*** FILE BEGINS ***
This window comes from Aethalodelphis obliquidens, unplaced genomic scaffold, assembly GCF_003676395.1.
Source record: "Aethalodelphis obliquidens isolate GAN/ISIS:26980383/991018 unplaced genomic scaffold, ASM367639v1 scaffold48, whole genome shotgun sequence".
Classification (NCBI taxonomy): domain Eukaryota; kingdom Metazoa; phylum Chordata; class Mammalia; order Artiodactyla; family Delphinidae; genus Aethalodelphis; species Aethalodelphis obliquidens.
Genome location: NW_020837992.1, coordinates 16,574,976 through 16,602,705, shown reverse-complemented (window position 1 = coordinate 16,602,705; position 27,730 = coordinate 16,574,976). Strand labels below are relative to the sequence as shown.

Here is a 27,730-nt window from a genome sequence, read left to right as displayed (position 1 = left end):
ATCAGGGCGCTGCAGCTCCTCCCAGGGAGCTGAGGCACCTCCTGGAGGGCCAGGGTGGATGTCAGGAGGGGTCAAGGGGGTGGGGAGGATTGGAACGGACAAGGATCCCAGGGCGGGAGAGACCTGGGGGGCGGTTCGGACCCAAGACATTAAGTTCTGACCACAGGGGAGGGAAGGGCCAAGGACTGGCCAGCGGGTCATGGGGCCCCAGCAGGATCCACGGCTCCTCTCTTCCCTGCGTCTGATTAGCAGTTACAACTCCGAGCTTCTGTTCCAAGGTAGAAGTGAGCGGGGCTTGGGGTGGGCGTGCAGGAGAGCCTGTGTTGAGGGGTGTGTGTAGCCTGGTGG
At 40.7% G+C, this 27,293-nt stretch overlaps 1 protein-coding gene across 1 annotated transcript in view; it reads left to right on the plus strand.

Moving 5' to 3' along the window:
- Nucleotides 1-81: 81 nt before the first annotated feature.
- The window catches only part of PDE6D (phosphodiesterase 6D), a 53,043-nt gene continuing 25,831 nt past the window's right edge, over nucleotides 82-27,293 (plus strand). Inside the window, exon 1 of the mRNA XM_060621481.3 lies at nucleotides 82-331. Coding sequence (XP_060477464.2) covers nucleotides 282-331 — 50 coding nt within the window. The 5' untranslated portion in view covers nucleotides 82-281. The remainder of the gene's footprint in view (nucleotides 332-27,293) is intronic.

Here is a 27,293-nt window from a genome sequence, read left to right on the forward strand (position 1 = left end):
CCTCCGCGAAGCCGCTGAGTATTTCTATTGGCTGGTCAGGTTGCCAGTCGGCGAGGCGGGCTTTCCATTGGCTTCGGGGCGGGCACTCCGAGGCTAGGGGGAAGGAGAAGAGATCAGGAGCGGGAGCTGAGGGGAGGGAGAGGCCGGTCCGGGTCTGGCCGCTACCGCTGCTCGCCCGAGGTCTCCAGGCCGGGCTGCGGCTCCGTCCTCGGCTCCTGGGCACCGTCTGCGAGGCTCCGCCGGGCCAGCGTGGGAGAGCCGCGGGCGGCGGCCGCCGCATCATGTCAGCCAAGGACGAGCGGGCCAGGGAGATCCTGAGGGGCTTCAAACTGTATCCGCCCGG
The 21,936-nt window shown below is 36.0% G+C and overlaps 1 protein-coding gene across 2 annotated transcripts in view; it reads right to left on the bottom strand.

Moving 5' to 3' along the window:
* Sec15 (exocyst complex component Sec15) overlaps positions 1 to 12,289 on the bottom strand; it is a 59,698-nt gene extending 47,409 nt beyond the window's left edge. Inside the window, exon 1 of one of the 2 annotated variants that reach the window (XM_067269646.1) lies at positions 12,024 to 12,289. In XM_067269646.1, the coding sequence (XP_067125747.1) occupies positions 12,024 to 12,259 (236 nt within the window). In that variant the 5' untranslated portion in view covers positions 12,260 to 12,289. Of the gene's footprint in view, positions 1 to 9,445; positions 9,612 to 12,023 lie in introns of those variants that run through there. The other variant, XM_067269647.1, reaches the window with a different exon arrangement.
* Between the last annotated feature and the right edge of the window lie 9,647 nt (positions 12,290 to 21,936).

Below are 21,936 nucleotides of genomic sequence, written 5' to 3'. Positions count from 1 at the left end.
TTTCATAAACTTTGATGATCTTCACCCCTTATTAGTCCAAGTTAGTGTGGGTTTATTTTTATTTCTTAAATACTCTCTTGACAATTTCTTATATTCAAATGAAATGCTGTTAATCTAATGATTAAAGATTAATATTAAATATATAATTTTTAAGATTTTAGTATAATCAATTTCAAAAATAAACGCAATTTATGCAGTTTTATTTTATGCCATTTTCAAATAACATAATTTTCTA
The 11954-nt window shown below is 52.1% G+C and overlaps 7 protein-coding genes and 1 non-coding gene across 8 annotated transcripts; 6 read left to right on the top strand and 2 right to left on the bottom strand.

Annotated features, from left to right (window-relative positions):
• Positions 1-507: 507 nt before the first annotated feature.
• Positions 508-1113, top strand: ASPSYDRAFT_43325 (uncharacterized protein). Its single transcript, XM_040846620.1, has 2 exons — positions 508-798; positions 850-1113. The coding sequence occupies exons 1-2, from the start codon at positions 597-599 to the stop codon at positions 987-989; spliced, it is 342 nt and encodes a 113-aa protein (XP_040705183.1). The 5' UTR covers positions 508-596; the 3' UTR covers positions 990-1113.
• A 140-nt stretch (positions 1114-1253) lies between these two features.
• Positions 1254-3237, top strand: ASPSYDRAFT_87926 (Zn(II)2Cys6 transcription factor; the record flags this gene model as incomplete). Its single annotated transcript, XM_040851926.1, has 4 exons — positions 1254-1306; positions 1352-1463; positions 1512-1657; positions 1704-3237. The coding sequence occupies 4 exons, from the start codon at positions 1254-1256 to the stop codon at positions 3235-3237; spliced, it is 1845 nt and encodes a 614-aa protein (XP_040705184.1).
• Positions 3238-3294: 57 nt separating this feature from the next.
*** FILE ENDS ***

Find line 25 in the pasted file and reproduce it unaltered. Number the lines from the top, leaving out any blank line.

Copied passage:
• Positions 3238-3294: 57 nt separating this feature from the next.